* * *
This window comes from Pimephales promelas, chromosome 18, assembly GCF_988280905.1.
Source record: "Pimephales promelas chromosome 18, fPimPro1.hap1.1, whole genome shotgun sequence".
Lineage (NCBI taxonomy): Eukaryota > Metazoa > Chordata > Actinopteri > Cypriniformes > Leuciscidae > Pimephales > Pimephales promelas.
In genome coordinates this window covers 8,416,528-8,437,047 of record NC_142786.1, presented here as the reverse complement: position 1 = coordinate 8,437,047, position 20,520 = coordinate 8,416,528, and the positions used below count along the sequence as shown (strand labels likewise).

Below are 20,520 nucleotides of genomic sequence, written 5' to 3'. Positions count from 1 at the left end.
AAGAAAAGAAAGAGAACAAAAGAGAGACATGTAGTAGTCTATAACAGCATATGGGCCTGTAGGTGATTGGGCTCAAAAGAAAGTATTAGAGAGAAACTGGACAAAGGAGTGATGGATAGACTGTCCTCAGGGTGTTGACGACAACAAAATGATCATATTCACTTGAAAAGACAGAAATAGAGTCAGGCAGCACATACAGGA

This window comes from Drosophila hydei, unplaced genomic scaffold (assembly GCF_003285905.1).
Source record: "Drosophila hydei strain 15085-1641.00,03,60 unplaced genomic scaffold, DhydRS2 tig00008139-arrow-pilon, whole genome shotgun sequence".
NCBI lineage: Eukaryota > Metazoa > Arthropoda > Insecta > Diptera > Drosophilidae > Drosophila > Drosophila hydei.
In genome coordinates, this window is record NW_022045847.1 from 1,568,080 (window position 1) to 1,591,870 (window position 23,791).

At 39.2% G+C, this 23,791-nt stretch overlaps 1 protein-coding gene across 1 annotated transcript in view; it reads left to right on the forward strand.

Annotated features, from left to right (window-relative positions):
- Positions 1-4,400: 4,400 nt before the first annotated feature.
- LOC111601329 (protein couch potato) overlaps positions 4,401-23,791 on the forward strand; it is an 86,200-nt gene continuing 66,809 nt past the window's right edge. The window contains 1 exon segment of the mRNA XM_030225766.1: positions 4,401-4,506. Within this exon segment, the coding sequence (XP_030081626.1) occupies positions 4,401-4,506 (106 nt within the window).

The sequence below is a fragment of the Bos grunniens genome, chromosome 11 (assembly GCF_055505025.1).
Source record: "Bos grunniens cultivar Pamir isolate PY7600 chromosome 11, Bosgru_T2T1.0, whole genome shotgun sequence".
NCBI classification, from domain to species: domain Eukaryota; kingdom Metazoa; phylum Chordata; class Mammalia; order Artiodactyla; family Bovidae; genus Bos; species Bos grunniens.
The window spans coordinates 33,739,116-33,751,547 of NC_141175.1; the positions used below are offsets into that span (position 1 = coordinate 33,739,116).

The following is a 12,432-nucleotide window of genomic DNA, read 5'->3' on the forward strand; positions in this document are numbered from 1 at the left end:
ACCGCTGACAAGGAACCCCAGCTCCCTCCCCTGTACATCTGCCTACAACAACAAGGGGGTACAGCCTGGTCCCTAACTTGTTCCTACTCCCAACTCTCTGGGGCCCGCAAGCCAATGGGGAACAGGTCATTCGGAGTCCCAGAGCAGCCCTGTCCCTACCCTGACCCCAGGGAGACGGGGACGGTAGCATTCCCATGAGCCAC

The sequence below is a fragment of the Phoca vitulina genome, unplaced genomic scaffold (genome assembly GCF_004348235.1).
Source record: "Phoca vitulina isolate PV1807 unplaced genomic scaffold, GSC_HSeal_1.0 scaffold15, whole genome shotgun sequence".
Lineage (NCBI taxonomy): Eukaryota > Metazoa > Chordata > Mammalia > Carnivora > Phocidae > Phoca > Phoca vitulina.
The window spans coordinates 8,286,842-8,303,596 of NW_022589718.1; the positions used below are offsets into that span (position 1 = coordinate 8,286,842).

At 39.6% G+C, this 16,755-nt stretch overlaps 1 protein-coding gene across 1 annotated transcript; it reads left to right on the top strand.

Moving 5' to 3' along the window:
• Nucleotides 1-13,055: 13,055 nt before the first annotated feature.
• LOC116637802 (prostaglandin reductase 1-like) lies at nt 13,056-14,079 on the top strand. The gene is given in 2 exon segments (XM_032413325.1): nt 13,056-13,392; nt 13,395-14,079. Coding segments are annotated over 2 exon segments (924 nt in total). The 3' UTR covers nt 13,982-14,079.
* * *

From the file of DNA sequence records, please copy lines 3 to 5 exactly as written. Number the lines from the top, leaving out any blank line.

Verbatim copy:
Lineage (NCBI taxonomy): Eukaryota > Metazoa > Chordata > Actinopteri > Cypriniformes > Leuciscidae > Pimephales > Pimephales promelas.
In genome coordinates this window covers 8,416,528-8,437,047 of record NC_142786.1, presented here as the reverse complement: position 1 = coordinate 8,437,047, position 20,520 = coordinate 8,416,528, and the positions used below count along the sequence as shown (strand labels likewise).

Below are 20,520 nucleotides of genomic sequence, written 5' to 3'. Positions count from 1 at the left end.